Published on 10th May 2020
Void of Sleep – Metaphora
Italian band Void of Sleep chose to release their third album in late March this year, which was potentially a brave thing to do, considering the pandemic gripping the world and tightening the wallets of the music-buying public. I hope for their sake that the band has not lost sales by choosing not to delay the release, because this is easily their best album to date.
Metaphora opens with the delicate and beautiful acoustic instrumental track The Famine Years, reminiscent of similar pieces by Opeth, and indeed this will not be the only time I am reminded of that band. Void of Sleep may be a band based on classic sludge and doom tropes, but they have an indisputable progressive streak that takes them above many other bands that inhabit the genres. The following Iron Mouth is thus a collision of the progressive metal of Opeth and sludge of Mastodon, with maybe a touch of The Ocean or Intronaut too – though I mention all these bands only for an indication, as Void of Sleep don’t really sound like any of them.
Iron Mouth explodes into being after The Famine Years, providing lashings of primordial sludgey sounds, but this upbeat and bruising assault does not last. Through its eleven minute length, the song chops and changes, alternately attacking then caressing, held together largely by the drumming of Andrea ‘Allo’ Allodoli, ensuring an impressive continuity. There are no end of bands which balance heavy and melodic music, but only a select few seem able to manage to weave them effortlessly and make them sound this natural. Opeth is obviously one, and Void of Sleep show with Iron Mouth, and throughout Metaphora, that they can also ebb and flow from bone-crushing heaviness to softer atmospheric and melodic passages.
Iron Mouth breaks up into ambient sounds towards its end, and these lead very nicely into instrumental number Waves of Discomfort. Contrarily, this track brings waves of comfort and stability, after the schizophrenic Iron Mouth. I suspect a lot of listeners may not appreciate the instrumentals either side of Iron Mouth, but for me they are each quite beautiful in themselves and bookend Iron Mouth wonderfully. As Waves of Discomfort begins to almost disintegrate in its last minute, it also provides a perfect introduction to the following Unfair Judgements, so you could call it a bridge, or an interlude, I guess – but it’s definitely no filler, and works well as an individual piece.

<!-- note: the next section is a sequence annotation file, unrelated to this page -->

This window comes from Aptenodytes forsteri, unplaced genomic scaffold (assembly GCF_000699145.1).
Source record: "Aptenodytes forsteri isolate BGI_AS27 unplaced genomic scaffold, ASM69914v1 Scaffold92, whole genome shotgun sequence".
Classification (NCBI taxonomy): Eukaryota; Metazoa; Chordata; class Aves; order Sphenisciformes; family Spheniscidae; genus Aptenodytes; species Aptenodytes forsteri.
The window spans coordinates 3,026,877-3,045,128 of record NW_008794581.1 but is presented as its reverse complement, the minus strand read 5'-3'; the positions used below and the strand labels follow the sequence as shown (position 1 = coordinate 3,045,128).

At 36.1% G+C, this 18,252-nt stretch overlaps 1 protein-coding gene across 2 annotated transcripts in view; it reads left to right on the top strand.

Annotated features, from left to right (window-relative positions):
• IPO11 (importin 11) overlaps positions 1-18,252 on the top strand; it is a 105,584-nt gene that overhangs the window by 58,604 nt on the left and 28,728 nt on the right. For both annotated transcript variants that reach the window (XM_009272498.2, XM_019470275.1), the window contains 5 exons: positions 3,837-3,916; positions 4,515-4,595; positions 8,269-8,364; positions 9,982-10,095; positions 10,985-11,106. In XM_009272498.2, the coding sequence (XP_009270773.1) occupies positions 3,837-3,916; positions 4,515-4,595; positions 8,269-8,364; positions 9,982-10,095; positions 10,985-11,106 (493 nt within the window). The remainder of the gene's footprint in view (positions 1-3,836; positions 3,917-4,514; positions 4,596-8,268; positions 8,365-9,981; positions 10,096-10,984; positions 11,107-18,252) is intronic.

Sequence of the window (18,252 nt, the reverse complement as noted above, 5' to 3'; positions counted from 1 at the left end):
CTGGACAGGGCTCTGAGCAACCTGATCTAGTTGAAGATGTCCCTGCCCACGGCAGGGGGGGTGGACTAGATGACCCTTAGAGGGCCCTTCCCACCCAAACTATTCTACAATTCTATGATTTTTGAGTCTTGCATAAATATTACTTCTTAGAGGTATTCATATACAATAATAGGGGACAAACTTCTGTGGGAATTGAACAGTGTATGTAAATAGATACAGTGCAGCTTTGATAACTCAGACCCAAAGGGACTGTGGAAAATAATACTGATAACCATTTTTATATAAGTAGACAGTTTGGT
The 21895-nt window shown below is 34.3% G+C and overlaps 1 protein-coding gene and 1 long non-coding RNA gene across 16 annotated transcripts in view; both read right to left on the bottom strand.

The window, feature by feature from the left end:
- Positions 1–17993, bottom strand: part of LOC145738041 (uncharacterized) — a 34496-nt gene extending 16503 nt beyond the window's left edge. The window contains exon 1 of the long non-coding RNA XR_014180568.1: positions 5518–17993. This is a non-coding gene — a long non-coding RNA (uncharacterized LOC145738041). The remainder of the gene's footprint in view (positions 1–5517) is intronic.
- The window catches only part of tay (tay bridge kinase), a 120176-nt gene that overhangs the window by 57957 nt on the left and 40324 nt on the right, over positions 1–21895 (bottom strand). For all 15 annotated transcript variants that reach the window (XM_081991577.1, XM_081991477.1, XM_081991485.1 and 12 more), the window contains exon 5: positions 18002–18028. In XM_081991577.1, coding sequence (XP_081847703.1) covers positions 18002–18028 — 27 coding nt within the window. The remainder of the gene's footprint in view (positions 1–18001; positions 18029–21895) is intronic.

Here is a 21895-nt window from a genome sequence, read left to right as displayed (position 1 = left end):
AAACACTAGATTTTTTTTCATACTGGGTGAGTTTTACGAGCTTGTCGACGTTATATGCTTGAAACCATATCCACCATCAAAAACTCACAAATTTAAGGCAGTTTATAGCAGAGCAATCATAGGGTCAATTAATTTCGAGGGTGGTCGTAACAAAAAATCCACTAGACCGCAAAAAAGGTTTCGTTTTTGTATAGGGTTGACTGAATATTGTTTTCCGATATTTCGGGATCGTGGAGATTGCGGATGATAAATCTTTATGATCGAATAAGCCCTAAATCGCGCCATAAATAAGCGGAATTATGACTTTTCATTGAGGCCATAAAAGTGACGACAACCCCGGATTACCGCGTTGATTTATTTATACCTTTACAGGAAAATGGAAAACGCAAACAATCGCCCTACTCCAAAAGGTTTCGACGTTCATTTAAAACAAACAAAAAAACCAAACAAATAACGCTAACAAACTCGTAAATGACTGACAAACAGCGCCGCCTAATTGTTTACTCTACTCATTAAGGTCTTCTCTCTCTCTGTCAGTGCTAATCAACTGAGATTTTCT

Unfair Judgements reminds me quite a bit of Ihsahn, though again, doesn’t really sound anything like his music. Once again, the most impressive aspect for me is the tight performance by the rhythm section of Andrea Burgio (bass) and Allo (drums). Their relaxed tempo gives an eerie calmness and levity to an otherwise overwhelmingly oppressive doom number. This is one of the most accessible and immediate songs on Metaphora, so it is easy to see why the band chose to release it as a single. The only slightly disappointing aspect of this song is its length, as it ends far too soon for me!
The ante is raised by Master Abuser, which is easily the heaviest track on the album, and the only track where the ratio of predominantly clean vocals to occasional harsh, is reversed. It’s a pounding and pummelling aural assault, and it’s amazing. There’s such a groove to this track. The following track, Modern Man, also has a groove, but it’s a mellow, psychedelic one, punctuated by blasts of distortion. Again it’s the rhythm section that really makes this track for me, and once again especially the drums of Allo. But I have to make mention of Andrea ‘Burdo’ Burdisso’a vocals too, as they really are given a lot of room to shine on this track. (They’ve been great throughout, and Burdo shows just how versatile he is on the seven songs of this album, but there’s often so much else going on, it’s easy to overlook what an accomplished singer he is.)
I know I have kept singling out the rhythm section throughout this review, and it is unfair really because the whole band are locked in tight with each other on every track, and each as integral to the overall sound as the other. So, I just have to add here that though I might be more attracted to the bass and drums, I know other listeners will love the guitars – and I have to say that the addition of Mohammed ‘Momo’ Ashraf on synths and keys adds a whole new level and dimension to the band’s sound. I have no doubt for some listeners, his contributions will be what they single out to be their favourite parts.
The album closes with the ten and a half minute Tides of the Mourning, and like the similar length Iron Mouth, Void of Sleep pack a lot into the song, and it’s a magnificent way to end the album in style. I could attempt to describe it, but I could never do it justice. Suffice to say that after all the twists and turns that Void of Sleep have provided up to this point, they still have some surprises left in their bag of tricks. There’s not a single track I don’t like, or which seems out of place. This is quite simply one of the most exciting albums I’ve encountered so far this year. If you’ve not heard of Void of Sleep before, make the effort to explore this album.
01. The Famine Years (2:22)
02. Iron Mouth (11:00)
03. Waves of Discomfort (3:09)
04. Unfair Judgements (5:39)
05. Master Abuser (6:34)
06. Modern Man (7:27)
07. Tides of the Mourning (10:29)
Total Time – 46:41
Andrea ‘Burdo’ Burdisso – Vocals, Guitar
Andrea Burgio – Bass
Andrea ‘Allo’ Allodoli – Drums, Percussion
Marco ‘Gale’ Galeotti – Guitar
Mohammed ‘Momo’ Ashraf – Synths, Keys
Bucci Francesco – Trombone (tracks 3,5 & 6)
Paolo Raineri – Trumpet (tracks 3,5 & 6)
Record Label: Aural Music
Country of Origin: Italy
Date of Release: 27th March 2020